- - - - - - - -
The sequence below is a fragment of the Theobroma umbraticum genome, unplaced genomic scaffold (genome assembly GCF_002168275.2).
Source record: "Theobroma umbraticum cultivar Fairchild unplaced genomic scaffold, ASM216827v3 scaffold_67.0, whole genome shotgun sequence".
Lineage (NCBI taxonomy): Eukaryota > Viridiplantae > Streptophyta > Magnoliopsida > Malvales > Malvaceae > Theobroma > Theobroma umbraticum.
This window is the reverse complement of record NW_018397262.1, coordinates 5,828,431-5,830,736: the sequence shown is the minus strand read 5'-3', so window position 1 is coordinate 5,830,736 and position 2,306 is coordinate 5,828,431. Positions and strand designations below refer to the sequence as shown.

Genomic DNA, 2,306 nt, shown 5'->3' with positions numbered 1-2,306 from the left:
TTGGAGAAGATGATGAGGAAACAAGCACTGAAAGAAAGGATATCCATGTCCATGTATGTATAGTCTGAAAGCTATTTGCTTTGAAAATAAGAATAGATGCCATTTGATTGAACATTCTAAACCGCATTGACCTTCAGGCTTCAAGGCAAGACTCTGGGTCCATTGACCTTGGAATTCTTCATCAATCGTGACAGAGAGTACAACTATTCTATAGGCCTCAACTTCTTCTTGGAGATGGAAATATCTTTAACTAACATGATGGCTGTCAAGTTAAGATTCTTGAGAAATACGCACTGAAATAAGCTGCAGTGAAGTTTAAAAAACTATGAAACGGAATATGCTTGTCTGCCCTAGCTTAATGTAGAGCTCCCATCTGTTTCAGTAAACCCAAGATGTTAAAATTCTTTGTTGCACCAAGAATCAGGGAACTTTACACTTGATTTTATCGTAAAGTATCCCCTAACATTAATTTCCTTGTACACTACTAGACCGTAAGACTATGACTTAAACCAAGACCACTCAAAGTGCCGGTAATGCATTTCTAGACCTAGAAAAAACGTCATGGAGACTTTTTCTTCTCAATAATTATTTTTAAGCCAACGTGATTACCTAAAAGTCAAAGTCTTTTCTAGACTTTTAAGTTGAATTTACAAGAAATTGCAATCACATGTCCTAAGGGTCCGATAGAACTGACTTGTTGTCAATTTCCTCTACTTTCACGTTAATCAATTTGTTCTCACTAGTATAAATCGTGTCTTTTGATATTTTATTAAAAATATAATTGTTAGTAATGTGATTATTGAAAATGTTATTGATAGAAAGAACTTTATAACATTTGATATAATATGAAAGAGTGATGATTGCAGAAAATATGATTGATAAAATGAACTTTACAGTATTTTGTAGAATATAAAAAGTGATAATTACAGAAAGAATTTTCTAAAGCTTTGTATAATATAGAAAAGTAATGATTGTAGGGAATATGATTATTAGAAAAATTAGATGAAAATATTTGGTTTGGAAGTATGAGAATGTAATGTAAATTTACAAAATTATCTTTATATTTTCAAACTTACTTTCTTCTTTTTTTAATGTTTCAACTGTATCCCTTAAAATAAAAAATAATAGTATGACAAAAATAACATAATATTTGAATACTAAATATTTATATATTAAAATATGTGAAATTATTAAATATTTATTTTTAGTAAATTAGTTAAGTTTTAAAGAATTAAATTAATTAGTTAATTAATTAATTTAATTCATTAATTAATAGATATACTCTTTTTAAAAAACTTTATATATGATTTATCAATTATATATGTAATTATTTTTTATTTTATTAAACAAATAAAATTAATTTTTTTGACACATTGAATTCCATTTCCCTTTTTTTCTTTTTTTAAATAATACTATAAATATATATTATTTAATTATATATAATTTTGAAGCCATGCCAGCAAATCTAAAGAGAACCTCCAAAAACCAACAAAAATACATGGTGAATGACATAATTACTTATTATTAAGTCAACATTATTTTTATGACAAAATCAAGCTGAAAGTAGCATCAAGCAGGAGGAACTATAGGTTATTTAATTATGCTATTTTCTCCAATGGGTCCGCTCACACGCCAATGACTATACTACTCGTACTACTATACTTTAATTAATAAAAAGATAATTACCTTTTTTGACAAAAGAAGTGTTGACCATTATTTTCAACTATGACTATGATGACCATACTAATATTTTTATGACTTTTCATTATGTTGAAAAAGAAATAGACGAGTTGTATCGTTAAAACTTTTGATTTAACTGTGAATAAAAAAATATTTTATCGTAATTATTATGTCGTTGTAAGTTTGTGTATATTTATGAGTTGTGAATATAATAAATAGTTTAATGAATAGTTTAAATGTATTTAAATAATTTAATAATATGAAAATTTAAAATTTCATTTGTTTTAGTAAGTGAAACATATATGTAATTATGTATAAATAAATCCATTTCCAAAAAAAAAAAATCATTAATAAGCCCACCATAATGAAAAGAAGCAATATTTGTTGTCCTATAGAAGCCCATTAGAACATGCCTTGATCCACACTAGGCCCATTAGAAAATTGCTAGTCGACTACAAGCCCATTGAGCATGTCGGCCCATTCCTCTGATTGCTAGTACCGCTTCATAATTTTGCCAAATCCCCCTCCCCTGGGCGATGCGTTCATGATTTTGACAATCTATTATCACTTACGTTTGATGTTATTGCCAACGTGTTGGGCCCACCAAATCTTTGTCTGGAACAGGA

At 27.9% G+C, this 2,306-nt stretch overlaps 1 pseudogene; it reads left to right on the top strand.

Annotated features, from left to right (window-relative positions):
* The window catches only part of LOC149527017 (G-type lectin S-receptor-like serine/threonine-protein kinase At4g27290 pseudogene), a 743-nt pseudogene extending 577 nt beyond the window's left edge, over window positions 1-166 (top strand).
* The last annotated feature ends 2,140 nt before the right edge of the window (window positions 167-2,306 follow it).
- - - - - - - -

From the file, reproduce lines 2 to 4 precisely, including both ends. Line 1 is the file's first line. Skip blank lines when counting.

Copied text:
Source record: "Theobroma umbraticum cultivar Fairchild unplaced genomic scaffold, ASM216827v3 scaffold_67.0, whole genome shotgun sequence".
Lineage (NCBI taxonomy): Eukaryota > Viridiplantae > Streptophyta > Magnoliopsida > Malvales > Malvaceae > Theobroma > Theobroma umbraticum.
This window is the reverse complement of record NW_018397262.1, coordinates 5,828,431-5,830,736: the sequence shown is the minus strand read 5'-3', so window position 1 is coordinate 5,830,736 and position 2,306 is coordinate 5,828,431. Positions and strand designations below refer to the sequence as shown.